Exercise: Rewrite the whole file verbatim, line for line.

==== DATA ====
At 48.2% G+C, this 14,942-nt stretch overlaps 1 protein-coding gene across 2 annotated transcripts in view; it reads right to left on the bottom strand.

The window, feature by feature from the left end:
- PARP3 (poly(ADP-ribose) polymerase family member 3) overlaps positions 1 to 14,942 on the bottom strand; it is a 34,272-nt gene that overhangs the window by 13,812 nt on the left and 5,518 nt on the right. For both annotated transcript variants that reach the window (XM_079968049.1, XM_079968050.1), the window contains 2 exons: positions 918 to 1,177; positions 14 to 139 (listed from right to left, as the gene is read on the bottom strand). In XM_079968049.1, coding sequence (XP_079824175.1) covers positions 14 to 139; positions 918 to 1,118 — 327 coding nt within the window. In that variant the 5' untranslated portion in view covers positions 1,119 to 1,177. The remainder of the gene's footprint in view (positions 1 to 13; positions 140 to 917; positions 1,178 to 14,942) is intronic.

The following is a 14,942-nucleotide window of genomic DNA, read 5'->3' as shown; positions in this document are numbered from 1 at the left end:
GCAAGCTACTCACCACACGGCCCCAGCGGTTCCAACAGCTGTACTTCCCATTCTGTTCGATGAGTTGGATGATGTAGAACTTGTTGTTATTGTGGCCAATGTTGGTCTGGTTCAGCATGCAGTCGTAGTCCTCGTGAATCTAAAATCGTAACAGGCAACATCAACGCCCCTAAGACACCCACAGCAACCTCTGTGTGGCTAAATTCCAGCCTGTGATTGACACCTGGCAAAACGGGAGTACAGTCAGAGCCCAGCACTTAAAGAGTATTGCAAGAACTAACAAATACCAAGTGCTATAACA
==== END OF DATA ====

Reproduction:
At 48.2% G+C, this 14,942-nt stretch overlaps 1 protein-coding gene across 2 annotated transcripts in view; it reads right to left on the bottom strand.

The window, feature by feature from the left end:
- PARP3 (poly(ADP-ribose) polymerase family member 3) overlaps positions 1 to 14,942 on the bottom strand; it is a 34,272-nt gene that overhangs the window by 13,812 nt on the left and 5,518 nt on the right. For both annotated transcript variants that reach the window (XM_079968049.1, XM_079968050.1), the window contains 2 exons: positions 918 to 1,177; positions 14 to 139 (listed from right to left, as the gene is read on the bottom strand). In XM_079968049.1, coding sequence (XP_079824175.1) covers positions 14 to 139; positions 918 to 1,118 — 327 coding nt within the window. In that variant the 5' untranslated portion in view covers positions 1,119 to 1,177. The remainder of the gene's footprint in view (positions 1 to 13; positions 140 to 917; positions 1,178 to 14,942) is intronic.

The following is a 14,942-nucleotide window of genomic DNA, read 5'->3' as shown; positions in this document are numbered from 1 at the left end:
GCAAGCTACTCACCACACGGCCCCAGCGGTTCCAACAGCTGTACTTCCCATTCTGTTCGATGAGTTGGATGATGTAGAACTTGTTGTTATTGTGGCCAATGTTGGTCTGGTTCAGCATGCAGTCGTAGTCCTCGTGAATCTAAAATCGTAACAGGCAACATCAACGCCCCTAAGACACCCACAGCAACCTCTGTGTGGCTAAATTCCAGCCTGTGATTGACACCTGGCAAAACGGGAGTACAGTCAGAGCCCAGCACTTAAAGAGTATTGCAAGAACTAACAAATACCAAGTGCTATAACA